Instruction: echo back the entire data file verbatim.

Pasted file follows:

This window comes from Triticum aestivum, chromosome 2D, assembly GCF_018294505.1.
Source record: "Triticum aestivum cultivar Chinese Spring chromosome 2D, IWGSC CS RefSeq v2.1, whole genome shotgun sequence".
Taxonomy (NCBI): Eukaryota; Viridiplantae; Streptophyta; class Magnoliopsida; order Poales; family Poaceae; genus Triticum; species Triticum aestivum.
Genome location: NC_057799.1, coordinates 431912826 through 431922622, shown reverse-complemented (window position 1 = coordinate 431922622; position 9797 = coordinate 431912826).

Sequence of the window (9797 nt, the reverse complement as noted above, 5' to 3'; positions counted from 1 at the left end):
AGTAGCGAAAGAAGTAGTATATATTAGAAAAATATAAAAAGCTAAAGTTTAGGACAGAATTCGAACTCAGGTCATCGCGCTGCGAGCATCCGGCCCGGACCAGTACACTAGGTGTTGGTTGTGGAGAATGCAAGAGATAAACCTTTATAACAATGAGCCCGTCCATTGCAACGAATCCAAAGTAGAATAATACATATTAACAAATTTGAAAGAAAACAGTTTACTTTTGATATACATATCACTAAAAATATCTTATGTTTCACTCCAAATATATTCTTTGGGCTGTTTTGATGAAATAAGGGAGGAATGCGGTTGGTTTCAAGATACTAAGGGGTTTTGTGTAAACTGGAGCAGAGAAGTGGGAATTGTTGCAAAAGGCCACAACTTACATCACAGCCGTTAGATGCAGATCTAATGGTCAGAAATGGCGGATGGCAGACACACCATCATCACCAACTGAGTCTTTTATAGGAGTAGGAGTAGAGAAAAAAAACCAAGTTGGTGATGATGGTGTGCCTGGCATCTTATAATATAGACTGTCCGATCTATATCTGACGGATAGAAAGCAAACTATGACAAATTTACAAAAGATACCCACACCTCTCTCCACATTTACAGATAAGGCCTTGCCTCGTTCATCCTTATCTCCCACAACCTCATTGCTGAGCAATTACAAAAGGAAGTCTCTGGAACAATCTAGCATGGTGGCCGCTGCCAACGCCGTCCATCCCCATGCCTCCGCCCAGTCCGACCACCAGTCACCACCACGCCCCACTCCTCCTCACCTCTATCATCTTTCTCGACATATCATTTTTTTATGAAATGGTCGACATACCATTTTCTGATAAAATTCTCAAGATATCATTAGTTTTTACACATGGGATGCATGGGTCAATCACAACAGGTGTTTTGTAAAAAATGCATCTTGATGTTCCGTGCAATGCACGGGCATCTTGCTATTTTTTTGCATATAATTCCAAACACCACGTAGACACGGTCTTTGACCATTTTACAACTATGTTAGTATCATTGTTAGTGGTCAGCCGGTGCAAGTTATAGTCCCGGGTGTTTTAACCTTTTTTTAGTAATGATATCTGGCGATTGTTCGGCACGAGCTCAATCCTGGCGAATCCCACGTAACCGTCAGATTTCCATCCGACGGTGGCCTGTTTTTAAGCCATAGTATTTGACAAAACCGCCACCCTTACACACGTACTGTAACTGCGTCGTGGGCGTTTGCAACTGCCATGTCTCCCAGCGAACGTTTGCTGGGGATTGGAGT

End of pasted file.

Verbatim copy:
This window comes from Triticum aestivum, chromosome 2D, assembly GCF_018294505.1.
Source record: "Triticum aestivum cultivar Chinese Spring chromosome 2D, IWGSC CS RefSeq v2.1, whole genome shotgun sequence".
Taxonomy (NCBI): Eukaryota; Viridiplantae; Streptophyta; class Magnoliopsida; order Poales; family Poaceae; genus Triticum; species Triticum aestivum.
Genome location: NC_057799.1, coordinates 431912826 through 431922622, shown reverse-complemented (window position 1 = coordinate 431922622; position 9797 = coordinate 431912826).

Sequence of the window (9797 nt, the reverse complement as noted above, 5' to 3'; positions counted from 1 at the left end):
AGTAGCGAAAGAAGTAGTATATATTAGAAAAATATAAAAAGCTAAAGTTTAGGACAGAATTCGAACTCAGGTCATCGCGCTGCGAGCATCCGGCCCGGACCAGTACACTAGGTGTTGGTTGTGGAGAATGCAAGAGATAAACCTTTATAACAATGAGCCCGTCCATTGCAACGAATCCAAAGTAGAATAATACATATTAACAAATTTGAAAGAAAACAGTTTACTTTTGATATACATATCACTAAAAATATCTTATGTTTCACTCCAAATATATTCTTTGGGCTGTTTTGATGAAATAAGGGAGGAATGCGGTTGGTTTCAAGATACTAAGGGGTTTTGTGTAAACTGGAGCAGAGAAGTGGGAATTGTTGCAAAAGGCCACAACTTACATCACAGCCGTTAGATGCAGATCTAATGGTCAGAAATGGCGGATGGCAGACACACCATCATCACCAACTGAGTCTTTTATAGGAGTAGGAGTAGAGAAAAAAAACCAAGTTGGTGATGATGGTGTGCCTGGCATCTTATAATATAGACTGTCCGATCTATATCTGACGGATAGAAAGCAAACTATGACAAATTTACAAAAGATACCCACACCTCTCTCCACATTTACAGATAAGGCCTTGCCTCGTTCATCCTTATCTCCCACAACCTCATTGCTGAGCAATTACAAAAGGAAGTCTCTGGAACAATCTAGCATGGTGGCCGCTGCCAACGCCGTCCATCCCCATGCCTCCGCCCAGTCCGACCACCAGTCACCACCACGCCCCACTCCTCCTCACCTCTATCATCTTTCTCGACATATCATTTTTTTATGAAATGGTCGACATACCATTTTCTGATAAAATTCTCAAGATATCATTAGTTTTTACACATGGGATGCATGGGTCAATCACAACAGGTGTTTTGTAAAAAATGCATCTTGATGTTCCGTGCAATGCACGGGCATCTTGCTATTTTTTTGCATATAATTCCAAACACCACGTAGACACGGTCTTTGACCATTTTACAACTATGTTAGTATCATTGTTAGTGGTCAGCCGGTGCAAGTTATAGTCCCGGGTGTTTTAACCTTTTTTTAGTAATGATATCTGGCGATTGTTCGGCACGAGCTCAATCCTGGCGAATCCCACGTAACCGTCAGATTTCCATCCGACGGTGGCCTGTTTTTAAGCCATAGTATTTGACAAAACCGCCACCCTTACACACGTACTGTAACTGCGTCGTGGGCGTTTGCAACTGCCATGTCTCCCAGCGAACGTTTGCTGGGGATTGGAGT